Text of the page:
As spotted over on the Singletrackworld forum the other week – Ross had been in touch with me when he was designing his truss fork and was proudly showing the results of his work! He was happy to share with us too…
Ross rides a lovely steel Stooge frame – a jack of all trades in a one size fits all, it’s the Scottish equivalent of a Jones! Like Jones, Stooge favours big wheels over suspension and keeps things rigid. He was keen to compliment his ride with a Jones truss fork but wasn’t so keen on the price – XACD to the rescue!
Dare I ask, you know?
Very good comms with XACD although Porter gets a bit shirty when you don’t reply to his emails within 12 hours! They were very easy to deal with and patient despite all my iterations throughout the design process.
Cost was just under $500 including postage. Waltly at the time didn’t make truss forks so didn’t quote, I believe they do now. I didn’t ask Titan as I was happy with the XACD price.
Phew! At least with just a fork to worry about there’s less dimensions to spec, how did you go about it?
The fork shares the same length and offset as the original steel Stooge fork but I’ve widened the dropouts to take all wheel diameters (inc 26″ x 4.8″) on a 142mm hub. I think it’s a thing of loveliness!
But, but, just how do you fit it to the headtube? Jones use a custom Chris King headset that has two ‘top cups’ to take up the slack.
The steerer is a loose tube which you insert from the bottom of the fork up through the head tube, simples. You then tighten the 2 bolts on the bottom and the 1 bolt on the top once you have it in place.I spent ages measuring everything including the headset cups. I made it all with a 5mm spacer which squeezes under the top clamp, thus ‘opening’ up the fork slightly. When you tighten the stem down you’re basically putting the fork back into its ‘passive’ state or ever so slightly under compression. Once the stem is on that’s when you tighten the fork top clamp bolt.
Hmm, interesting… Although that might be considered ‘cheating’ slightly as you’re relying on the fork being an almost exact fit to the headtube (+ spacer). Changing headsets to one with a different stack could throw it out again slightly.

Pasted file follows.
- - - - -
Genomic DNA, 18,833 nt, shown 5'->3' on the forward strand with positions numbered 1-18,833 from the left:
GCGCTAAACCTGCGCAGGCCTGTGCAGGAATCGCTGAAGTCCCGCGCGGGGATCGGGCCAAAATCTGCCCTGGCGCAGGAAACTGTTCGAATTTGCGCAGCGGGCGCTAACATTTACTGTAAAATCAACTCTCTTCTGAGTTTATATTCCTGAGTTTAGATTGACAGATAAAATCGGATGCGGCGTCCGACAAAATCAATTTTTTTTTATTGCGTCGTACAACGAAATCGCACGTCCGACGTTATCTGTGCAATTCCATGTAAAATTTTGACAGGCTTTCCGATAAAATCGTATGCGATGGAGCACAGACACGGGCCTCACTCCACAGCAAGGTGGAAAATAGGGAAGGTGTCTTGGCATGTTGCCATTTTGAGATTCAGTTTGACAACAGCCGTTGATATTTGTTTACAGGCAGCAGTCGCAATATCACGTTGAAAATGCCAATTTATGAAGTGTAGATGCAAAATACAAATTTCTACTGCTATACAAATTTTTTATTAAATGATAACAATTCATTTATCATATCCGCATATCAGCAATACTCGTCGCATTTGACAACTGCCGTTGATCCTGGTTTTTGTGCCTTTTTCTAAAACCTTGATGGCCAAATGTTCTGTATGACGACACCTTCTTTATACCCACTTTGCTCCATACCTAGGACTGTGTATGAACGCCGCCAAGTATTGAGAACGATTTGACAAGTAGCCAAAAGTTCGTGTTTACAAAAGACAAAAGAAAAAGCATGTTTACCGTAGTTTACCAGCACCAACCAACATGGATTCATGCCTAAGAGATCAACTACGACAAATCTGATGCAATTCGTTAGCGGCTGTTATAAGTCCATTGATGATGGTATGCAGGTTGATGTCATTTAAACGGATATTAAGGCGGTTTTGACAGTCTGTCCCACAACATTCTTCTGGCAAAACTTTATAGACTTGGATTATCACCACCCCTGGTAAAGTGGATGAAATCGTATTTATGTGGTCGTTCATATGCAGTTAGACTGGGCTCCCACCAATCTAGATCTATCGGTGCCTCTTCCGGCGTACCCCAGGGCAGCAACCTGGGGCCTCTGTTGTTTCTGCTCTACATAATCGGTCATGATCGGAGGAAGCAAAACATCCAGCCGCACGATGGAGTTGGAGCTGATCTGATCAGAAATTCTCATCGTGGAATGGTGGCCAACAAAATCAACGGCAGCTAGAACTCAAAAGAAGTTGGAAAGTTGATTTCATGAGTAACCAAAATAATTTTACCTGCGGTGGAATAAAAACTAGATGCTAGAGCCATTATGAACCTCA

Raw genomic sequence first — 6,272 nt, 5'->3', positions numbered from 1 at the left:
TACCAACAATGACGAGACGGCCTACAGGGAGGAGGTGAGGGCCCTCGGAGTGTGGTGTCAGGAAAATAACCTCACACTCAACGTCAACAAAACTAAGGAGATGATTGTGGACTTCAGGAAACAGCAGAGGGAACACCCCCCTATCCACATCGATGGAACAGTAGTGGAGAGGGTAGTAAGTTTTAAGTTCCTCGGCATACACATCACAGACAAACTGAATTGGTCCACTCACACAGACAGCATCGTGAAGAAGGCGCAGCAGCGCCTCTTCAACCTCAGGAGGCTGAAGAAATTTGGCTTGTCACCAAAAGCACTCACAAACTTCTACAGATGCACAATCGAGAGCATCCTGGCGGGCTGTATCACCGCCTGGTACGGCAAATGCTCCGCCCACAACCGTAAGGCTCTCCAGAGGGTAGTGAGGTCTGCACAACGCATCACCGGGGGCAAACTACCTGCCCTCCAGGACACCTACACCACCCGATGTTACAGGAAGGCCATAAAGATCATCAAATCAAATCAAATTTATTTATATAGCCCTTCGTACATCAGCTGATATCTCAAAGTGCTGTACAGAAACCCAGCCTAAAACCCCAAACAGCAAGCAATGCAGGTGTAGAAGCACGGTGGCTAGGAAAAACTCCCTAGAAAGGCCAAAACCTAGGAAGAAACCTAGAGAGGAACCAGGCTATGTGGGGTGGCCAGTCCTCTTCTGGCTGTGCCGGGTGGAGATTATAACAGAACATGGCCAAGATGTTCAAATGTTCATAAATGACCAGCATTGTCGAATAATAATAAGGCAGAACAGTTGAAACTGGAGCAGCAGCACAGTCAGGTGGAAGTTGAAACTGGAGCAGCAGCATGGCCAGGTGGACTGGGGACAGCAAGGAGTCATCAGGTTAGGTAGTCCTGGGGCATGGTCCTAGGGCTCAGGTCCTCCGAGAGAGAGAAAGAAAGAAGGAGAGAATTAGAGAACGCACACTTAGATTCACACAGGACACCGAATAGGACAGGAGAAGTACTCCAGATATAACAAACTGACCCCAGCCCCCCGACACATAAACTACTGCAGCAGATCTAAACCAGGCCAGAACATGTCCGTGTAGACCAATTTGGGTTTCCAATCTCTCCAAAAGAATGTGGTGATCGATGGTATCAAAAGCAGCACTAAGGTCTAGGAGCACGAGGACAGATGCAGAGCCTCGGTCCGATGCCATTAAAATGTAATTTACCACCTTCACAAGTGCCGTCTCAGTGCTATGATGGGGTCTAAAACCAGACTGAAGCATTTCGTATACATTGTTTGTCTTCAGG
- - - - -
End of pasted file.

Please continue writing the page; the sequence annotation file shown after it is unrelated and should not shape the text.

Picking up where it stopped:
Another solution could be to use an expanding headset spacer to take up the slack. Given the design though you’re always going to be building the fork around the frame.
For the finale – how does it ride?
It’s incredibly stiff and precise. I’ve had to change from my usual 50mm to a 70mm stem as the steering responsiveness was just too quick on my usual stem length.
Good to hear! But to change the stem length as a result? That seems strange… Ross assures us that he’s double (and triple) checked his dimensions so the titanium replacement is exactly the same size as the carbon fork he removed.
I originally ran some On One fatty carbon forks. My guess is that the carbon fork flexed considerably more than the truss, thus damping the steering input. Because I now perceive no delay in the steering reaction it feels (to me) very twitchy compared to the original carbon fork.
Interesting indeed! Although with the back sweep of the Jones’ bars that Ross had installed I’d have expected him to be running a slightly longer stem anyway. When your hands end up behind the centre line of the headtube the handling can feel really weird…
What’s the comfort like?
I’m only two rides in but thus far it’s not noticeably harsher than the carbon fork. I suspect it’ll be a little firmer when going full chat but I think the steering precision makes up for that as you can steer with so much more accuracy.
The carbon forks I was using before were flexy, but not that bad. However the titanium forks have virtually no flex so the difference is pronounced. I’ve carried out back to back test rides against a Jones Truss and there’s very little in it. I’d say mine flexes a tad more than the Jones but they are 30mm longer so they have more tube to bend.
According to the scales they’re just a smidge under 2kg.
You always think a truss forks looks pretty sturdy but it’s interesting to see that Ross’s experience backs that up. Then again a weight of nearly 2kg would suggest that we’re not scrimping on metal there, a sturdy twin bladed titanium fork would come in at around 1Kg, with a carbon fork typically being under 800g. If it was flexy we should be very worried indeed!
Some people might baulk at the extra weight but it certainly lays to rest the popular perception that titanium forks will be flexible and likely to break. Truss forks also offer the opportunity for adding things like built-in racks and because of their huge clearance are ideal for running plus size or fat bike wheels too.
But mainly, I mean, come on, they look awesome! In the back of my mind I’ve always wondered if you could work an integrated bar and stem into the design, it might be time to get the crayons out again…
You can see the original Singletrack thread over here: http://singletrackworld.com/forum/topic/custom-ti-truss-fork-gratuitous-photos
Have you had something titanium made in the Far East? Would you like to share? Do get in touch via the Contacts page – and perhaps we’ll see your bike here next time!